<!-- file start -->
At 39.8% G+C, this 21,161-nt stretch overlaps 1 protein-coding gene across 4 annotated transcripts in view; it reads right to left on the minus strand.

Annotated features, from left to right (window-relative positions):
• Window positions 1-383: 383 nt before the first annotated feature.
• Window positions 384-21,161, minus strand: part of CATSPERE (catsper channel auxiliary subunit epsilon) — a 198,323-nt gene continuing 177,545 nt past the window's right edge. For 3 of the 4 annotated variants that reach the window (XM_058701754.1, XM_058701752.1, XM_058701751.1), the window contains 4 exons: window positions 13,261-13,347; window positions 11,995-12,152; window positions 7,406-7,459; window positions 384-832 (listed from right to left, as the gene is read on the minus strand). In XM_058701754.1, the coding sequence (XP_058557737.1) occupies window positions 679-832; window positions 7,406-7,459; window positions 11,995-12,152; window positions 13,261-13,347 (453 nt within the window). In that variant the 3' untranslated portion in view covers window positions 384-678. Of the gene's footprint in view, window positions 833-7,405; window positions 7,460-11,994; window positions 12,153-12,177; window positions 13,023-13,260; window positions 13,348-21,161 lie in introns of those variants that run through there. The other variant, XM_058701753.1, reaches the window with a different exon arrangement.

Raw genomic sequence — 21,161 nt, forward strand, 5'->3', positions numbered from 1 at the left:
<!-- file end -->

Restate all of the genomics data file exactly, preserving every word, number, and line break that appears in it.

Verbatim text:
At 39.8% G+C, this 21,161-nt stretch overlaps 1 protein-coding gene across 4 annotated transcripts in view; it reads right to left on the minus strand.

Annotated features, from left to right (window-relative positions):
• Window positions 1-383: 383 nt before the first annotated feature.
• Window positions 384-21,161, minus strand: part of CATSPERE (catsper channel auxiliary subunit epsilon) — a 198,323-nt gene continuing 177,545 nt past the window's right edge. For 3 of the 4 annotated variants that reach the window (XM_058701754.1, XM_058701752.1, XM_058701751.1), the window contains 4 exons: window positions 13,261-13,347; window positions 11,995-12,152; window positions 7,406-7,459; window positions 384-832 (listed from right to left, as the gene is read on the minus strand). In XM_058701754.1, the coding sequence (XP_058557737.1) occupies window positions 679-832; window positions 7,406-7,459; window positions 11,995-12,152; window positions 13,261-13,347 (453 nt within the window). In that variant the 3' untranslated portion in view covers window positions 384-678. Of the gene's footprint in view, window positions 833-7,405; window positions 7,460-11,994; window positions 12,153-12,177; window positions 13,023-13,260; window positions 13,348-21,161 lie in introns of those variants that run through there. The other variant, XM_058701753.1, reaches the window with a different exon arrangement.

Raw genomic sequence — 21,161 nt, forward strand, 5'->3', positions numbered from 1 at the left: